This is more "Internet article of faith" than actual fact; it's something people say because it was said in some blog post once. For whatever it's worth to you, I've been a systems programmer since ~1995. The lingua franca of systems programming is C; Golang's type system is strictly superior to C.


It is more "direct observation" than "internet article of faith". I know one person who likes C and go. Every other go convert I know came from a scripting language. Golang's type system is strictly inferior to D.


Go makes it very easy to create tools on top of it. And its fast compiler enables doing things almost as if it's a dynamic language.

I've made a live editor [1] for Go that I use very happily (and I keep working on a 2nd generation version, rewritten in Go, which will be more user-friendly to install and use).

There are other REPL-like tools like [2] and [3].

[1] https://github.com/shurcooL/Conception#demonstration

[2] https://github.com/sriram-srinivasan/gore

[3] https://github.com/shurcooL/goe#examples


Statically typed languages don't necessarily not have a REPL, most functional languages are statically typed and yet they general have a REPL. OCaml, Haskell, F# and the like.


Another example would be Scala. It has a command-line REPL and the IDE has a worksheet[1]. I find both tremendously useful.

[1] https://github.com/scala-ide/scala-worksheet/wiki/Getting-St...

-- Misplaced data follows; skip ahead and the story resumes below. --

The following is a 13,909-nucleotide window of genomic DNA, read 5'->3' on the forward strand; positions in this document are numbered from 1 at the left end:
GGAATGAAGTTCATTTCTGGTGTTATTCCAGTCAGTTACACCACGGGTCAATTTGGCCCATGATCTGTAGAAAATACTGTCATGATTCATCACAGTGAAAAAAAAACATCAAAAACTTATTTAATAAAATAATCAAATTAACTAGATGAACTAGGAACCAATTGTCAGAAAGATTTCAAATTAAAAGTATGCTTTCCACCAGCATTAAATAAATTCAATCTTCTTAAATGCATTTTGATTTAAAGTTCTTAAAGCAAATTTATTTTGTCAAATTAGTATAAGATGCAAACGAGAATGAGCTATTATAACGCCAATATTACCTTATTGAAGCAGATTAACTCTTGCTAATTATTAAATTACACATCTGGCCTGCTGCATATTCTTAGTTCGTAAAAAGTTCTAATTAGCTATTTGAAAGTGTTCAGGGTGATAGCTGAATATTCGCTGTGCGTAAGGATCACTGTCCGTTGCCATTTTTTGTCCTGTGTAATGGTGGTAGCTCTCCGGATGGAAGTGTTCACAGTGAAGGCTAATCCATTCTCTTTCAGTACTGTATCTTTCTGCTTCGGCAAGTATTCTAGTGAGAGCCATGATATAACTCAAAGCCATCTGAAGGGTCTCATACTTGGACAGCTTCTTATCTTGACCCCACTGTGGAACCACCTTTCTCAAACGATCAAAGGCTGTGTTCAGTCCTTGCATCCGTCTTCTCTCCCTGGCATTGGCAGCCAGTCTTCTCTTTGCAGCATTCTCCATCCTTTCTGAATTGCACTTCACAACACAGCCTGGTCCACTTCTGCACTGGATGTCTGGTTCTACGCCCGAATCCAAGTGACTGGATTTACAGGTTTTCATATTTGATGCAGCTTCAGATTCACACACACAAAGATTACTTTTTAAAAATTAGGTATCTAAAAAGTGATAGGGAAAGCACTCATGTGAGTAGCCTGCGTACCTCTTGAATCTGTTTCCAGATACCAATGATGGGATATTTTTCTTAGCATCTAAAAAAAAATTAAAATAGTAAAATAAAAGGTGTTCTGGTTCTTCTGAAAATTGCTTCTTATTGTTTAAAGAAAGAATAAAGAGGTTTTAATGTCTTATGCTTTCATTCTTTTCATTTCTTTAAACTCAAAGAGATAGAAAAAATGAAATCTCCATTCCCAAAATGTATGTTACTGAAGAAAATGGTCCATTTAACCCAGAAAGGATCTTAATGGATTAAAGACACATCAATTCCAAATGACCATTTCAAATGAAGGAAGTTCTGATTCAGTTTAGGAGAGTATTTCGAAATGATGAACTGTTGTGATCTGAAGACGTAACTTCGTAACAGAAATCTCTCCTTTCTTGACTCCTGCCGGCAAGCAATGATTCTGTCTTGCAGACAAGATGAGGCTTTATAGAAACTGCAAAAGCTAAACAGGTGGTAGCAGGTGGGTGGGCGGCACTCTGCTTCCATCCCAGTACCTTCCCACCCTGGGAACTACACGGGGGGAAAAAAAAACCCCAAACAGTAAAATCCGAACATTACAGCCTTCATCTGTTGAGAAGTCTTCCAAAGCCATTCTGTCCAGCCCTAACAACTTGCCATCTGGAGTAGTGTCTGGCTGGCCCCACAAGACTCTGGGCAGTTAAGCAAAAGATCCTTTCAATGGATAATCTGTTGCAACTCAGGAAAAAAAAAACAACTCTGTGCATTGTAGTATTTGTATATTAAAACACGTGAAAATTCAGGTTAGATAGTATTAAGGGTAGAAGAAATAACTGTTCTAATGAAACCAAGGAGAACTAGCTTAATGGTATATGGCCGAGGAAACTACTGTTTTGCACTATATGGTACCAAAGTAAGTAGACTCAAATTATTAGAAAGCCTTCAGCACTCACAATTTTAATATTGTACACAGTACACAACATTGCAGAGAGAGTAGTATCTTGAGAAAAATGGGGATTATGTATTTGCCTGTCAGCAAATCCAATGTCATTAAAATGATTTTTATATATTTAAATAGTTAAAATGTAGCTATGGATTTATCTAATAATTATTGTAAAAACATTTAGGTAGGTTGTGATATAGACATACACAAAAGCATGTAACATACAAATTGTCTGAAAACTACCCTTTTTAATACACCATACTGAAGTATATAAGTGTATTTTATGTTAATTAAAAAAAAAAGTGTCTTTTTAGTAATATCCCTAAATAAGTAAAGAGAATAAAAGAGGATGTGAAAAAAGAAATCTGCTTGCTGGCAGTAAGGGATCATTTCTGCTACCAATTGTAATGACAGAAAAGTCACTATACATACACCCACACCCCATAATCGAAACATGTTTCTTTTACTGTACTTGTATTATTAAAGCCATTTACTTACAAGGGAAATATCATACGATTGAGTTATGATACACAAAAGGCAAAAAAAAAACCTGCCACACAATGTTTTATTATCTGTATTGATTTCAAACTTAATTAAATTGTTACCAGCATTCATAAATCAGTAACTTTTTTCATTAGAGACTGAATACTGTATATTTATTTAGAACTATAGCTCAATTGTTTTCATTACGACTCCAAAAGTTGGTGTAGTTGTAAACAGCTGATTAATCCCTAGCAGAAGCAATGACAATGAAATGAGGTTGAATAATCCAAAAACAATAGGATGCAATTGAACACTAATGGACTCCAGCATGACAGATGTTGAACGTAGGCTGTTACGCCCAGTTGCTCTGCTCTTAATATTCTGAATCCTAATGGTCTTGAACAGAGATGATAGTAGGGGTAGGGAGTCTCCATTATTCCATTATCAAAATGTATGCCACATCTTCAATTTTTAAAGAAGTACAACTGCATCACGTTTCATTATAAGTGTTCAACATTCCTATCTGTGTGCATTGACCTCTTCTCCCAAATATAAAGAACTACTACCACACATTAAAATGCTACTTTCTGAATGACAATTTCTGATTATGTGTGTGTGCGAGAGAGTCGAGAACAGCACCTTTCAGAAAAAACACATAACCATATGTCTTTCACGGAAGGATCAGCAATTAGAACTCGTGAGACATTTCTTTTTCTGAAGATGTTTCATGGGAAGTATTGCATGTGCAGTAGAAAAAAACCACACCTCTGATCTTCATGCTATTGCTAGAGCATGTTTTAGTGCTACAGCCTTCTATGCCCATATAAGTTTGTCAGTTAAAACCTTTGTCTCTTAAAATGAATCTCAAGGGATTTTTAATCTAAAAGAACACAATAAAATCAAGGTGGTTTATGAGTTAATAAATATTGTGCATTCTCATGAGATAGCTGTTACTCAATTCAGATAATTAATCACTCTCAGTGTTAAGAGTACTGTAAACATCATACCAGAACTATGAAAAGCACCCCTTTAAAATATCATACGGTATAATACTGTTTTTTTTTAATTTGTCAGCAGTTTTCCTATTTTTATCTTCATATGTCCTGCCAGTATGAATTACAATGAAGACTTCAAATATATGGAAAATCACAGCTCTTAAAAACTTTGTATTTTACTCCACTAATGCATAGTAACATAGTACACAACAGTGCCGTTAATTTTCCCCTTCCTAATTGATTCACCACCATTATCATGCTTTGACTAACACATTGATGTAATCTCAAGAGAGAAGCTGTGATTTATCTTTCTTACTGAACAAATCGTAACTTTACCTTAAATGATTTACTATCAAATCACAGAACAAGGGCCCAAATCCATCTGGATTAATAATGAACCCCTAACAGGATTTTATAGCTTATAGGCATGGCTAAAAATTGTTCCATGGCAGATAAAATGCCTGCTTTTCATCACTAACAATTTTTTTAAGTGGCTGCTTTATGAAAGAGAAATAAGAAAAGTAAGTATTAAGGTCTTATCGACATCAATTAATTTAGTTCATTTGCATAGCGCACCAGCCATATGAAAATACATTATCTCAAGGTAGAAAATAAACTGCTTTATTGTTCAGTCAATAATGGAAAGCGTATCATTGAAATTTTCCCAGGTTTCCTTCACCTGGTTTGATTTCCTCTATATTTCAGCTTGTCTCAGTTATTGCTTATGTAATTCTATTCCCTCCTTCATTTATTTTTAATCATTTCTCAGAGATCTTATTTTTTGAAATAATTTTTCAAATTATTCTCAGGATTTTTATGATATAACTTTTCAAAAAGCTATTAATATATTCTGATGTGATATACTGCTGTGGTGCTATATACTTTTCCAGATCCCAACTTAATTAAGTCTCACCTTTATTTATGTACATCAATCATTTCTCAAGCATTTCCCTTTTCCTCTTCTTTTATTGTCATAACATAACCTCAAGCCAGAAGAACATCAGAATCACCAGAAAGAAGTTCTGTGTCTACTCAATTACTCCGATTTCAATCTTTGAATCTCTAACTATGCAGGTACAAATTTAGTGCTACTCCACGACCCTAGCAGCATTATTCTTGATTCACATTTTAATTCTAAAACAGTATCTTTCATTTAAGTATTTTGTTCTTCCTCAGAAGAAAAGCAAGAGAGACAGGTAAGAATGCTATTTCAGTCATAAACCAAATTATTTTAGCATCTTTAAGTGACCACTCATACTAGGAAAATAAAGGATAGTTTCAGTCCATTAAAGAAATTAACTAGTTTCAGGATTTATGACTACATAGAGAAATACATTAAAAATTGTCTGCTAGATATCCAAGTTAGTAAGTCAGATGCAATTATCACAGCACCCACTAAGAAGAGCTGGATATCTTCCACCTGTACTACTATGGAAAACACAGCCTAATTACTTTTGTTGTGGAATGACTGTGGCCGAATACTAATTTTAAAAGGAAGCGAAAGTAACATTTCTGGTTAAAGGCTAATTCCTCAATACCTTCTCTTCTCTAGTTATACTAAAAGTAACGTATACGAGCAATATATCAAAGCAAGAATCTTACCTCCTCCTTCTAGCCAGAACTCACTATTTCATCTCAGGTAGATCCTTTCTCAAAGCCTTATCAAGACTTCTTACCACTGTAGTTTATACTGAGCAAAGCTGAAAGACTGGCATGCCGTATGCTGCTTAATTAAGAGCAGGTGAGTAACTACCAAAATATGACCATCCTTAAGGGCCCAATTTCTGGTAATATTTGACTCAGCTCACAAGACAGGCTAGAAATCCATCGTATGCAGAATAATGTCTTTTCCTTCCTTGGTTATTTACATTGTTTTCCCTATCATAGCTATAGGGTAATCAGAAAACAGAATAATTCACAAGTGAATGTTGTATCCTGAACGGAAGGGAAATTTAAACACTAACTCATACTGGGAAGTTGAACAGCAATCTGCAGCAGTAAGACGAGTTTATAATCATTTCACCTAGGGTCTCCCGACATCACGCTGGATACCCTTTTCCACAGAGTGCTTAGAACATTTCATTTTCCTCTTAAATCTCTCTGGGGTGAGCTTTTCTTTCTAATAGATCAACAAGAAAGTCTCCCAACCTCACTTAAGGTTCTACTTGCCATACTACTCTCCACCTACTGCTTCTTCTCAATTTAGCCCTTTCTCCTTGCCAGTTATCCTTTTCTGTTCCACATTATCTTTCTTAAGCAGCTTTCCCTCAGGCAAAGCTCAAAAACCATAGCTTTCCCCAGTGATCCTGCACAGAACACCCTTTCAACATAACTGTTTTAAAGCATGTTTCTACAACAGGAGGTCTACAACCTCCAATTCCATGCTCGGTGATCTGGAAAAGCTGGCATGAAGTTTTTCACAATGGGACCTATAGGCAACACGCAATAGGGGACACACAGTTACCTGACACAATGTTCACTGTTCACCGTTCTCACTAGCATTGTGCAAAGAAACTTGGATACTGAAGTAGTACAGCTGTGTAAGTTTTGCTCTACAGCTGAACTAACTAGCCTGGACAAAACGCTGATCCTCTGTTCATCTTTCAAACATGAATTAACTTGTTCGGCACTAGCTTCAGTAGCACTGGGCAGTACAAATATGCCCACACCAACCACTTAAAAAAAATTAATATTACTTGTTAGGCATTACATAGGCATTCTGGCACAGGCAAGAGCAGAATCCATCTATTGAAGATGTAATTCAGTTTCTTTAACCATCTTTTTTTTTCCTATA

> Or do you believe in the other possibility: having a REPL doesn't matter as much as everyone thought?

The importance of REPL is very exaggerated. Neither Java, C#, C++ nor C have one (and together, these four languages probably make up for 95% of programming languages).

There is nothing that prevents any of these languages to get one (Scala has one, a bunch of these exist for other statically typed languages), it's just not that useful when you have powerful IDE's at your disposal.

Most of the time I need REPL-like functionalities, I need it in the heart of my application, with all its structures and state initialized and in the middle of a breakpoint. I hardly ever need to type snippets of code with zero context around them, which is what REPL's offer.


The REPL and IDEs are somewhat orthogonal. IDEs are extremely limited in fact, as they can only rely on static-type info to infer meaningful stuff about how your software will behave. A REPL on the other hand is a runtime instance of your software that you can touch and interact with.

Btw, in regards to needing initialized state - code that can't be initialized easily, smells badly. And in Python and Ruby for example, you can stop the execution at any point in your software and initialize the REPL, having complete access to the current context.

In Ruby it's as easy as:

   require 'ruby-debug'; debugger
In Python it's as easy as the following (add IPython to the mix for extra awesomeness):

   import pdb; pdb.set_trace()
I'm working with Scala lately and doing the above is a little painful, but I still work with the REPL a lot, in spite of also using IntelliJ IDEA as an IDE.

It's true that Java, C# or C/C++ don't have a REPL, but that's why I don't use Java, C# or C/C++ (or Go).


Huh. The Visual Studio Immediate window [1] has existed since the days of Visual Basic [2]. What are you guys seeing as a REPL that I'm not?

[1] http://msdn.microsoft.com/en-us/library/f177hahy(v=vs.71).as...

[2] http://msdn.microsoft.com/en-us/library/aa716276(v=vs.60).as...